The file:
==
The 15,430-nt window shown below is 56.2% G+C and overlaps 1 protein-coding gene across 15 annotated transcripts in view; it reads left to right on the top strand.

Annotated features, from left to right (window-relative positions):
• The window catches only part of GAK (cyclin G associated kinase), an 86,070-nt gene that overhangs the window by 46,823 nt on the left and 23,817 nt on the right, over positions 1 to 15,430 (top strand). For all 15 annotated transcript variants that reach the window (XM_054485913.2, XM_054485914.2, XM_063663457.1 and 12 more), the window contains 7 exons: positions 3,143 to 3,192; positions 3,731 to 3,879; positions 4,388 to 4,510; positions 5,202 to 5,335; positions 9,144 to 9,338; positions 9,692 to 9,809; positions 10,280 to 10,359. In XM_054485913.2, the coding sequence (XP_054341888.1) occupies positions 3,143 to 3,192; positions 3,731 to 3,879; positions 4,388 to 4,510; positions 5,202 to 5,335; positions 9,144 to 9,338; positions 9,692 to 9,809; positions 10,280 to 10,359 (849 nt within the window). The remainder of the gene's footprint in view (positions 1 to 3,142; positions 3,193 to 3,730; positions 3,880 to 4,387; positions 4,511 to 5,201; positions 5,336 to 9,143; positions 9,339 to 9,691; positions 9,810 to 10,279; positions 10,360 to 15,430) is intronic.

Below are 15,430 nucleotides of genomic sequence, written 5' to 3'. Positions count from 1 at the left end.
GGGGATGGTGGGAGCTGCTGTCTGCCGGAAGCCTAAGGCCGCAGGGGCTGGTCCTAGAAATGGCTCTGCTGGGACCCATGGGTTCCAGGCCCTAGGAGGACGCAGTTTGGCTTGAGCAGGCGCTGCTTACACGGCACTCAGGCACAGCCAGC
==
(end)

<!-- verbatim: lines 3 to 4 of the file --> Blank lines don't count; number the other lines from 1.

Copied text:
• The window catches only part of GAK (cyclin G associated kinase), an 86,070-nt gene that overhangs the window by 46,823 nt on the left and 23,817 nt on the right, over positions 1 to 15,430 (top strand). For all 15 annotated transcript variants that reach the window (XM_054485913.2, XM_054485914.2, XM_063663457.1 and 12 more), the window contains 7 exons: positions 3,143 to 3,192; positions 3,731 to 3,879; positions 4,388 to 4,510; positions 5,202 to 5,335; positions 9,144 to 9,338; positions 9,692 to 9,809; positions 10,280 to 10,359. In XM_054485913.2, the coding sequence (XP_054341888.1) occupies positions 3,143 to 3,192; positions 3,731 to 3,879; positions 4,388 to 4,510; positions 5,202 to 5,335; positions 9,144 to 9,338; positions 9,692 to 9,809; positions 10,280 to 10,359 (849 nt within the window). The remainder of the gene's footprint in view (positions 1 to 3,142; positions 3,193 to 3,730; positions 3,880 to 4,387; positions 4,511 to 5,201; positions 5,336 to 9,143; positions 9,339 to 9,691; positions 9,810 to 10,279; positions 10,360 to 15,430) is intronic.

Below are 15,430 nucleotides of genomic sequence, written 5' to 3'. Positions count from 1 at the left end.